New mathematical definition may help identify chaos
A new mathematical definition looks to describe the potential for chaos. The theory is roughly based on something akin to entropy, the degree of randomness within a system. “You could say you have chaos if you have exponential growth of uncertainty. That could happen in relatively simple systems that people haven’t been willing to call chaotic,” said Brian Hunt, the study’s co-author.
Study finds high-fat diet affects gut microbes
Scientists found a change in the gut microbes of mice fed a diet high in saturated fats that led to obesity-linked inflammation. The mice fed a diet of lard gained weight and showed signs of metabolic disease after 11 weeks while mice fed the same number of calories based in fish oil stayed healthy. Further, researchers took gut microbes from the mice that ate fish oil and put them into mice treated with antibiotics, then fed those mice lard and found that they were protected from the unhealthy lard effects.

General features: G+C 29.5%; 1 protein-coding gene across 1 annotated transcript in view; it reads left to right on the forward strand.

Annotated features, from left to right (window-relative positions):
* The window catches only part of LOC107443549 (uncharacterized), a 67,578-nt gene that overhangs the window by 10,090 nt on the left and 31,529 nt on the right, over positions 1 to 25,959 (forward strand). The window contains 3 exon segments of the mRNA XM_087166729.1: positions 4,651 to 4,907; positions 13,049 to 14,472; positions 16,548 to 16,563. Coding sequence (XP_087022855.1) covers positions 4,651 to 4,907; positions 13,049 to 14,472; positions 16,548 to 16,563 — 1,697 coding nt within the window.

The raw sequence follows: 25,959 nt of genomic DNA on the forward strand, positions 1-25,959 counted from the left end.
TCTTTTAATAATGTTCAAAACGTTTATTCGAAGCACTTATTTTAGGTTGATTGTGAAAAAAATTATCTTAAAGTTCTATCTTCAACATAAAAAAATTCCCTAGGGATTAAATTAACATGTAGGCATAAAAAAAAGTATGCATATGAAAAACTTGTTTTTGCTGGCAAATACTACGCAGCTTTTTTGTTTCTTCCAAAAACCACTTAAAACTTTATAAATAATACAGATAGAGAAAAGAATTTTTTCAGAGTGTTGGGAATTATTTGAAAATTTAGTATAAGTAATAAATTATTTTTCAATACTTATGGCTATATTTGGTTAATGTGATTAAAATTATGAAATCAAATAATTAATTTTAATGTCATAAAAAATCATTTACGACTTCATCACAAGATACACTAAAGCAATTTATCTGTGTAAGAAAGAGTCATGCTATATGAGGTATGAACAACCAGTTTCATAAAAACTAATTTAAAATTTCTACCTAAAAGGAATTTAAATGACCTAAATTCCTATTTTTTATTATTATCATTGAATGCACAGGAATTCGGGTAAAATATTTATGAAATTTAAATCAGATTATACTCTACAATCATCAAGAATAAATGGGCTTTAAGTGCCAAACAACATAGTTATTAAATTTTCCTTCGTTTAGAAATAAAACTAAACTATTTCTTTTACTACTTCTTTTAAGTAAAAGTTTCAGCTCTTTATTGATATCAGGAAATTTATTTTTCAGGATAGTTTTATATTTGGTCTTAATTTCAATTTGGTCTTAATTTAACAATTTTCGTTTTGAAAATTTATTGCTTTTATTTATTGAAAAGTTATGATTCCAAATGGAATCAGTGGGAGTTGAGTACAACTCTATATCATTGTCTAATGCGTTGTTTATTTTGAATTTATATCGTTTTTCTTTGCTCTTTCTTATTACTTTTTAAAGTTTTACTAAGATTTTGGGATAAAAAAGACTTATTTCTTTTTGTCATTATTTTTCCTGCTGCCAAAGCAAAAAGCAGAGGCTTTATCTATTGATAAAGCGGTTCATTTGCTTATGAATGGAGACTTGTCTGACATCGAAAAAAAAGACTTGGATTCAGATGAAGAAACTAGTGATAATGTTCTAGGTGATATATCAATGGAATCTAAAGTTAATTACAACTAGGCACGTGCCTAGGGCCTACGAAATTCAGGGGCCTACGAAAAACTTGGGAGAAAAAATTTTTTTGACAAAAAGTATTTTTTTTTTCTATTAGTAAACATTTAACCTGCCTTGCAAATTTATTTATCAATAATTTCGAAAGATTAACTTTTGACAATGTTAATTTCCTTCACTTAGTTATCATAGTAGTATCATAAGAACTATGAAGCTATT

Overworked neurons linked to Parkinson’s
Brain cells linked to Parkinson’s disease expend a great deal of energy, becoming overworked and dying out prematurely. Neurons in the substantia nigra in the midbrain are much larger than those in the nearby ventral tegmental area and expend much more energy, researchers say.
Antibiotic use tied to diabetes risk
People with type 2 diabetes were more likely to have had more antibiotic prescriptions, at 0.8 per year, than people without the disease, who had an average of 0.5 prescriptions per year. Researchers observed an increased use of the drugs up to 15 years before the patients were diagnosed and an increased use after diagnosis.
Brain processes sign languages, spoken languages in same area
People who cannot hear process sign language in the same area of the brain associated with spoken language. “Brains really can adapt to different forms of expression and still impose rules. … This research confirms sign language is treated by the brain as a language,” said Aaron Newman, a study co-author.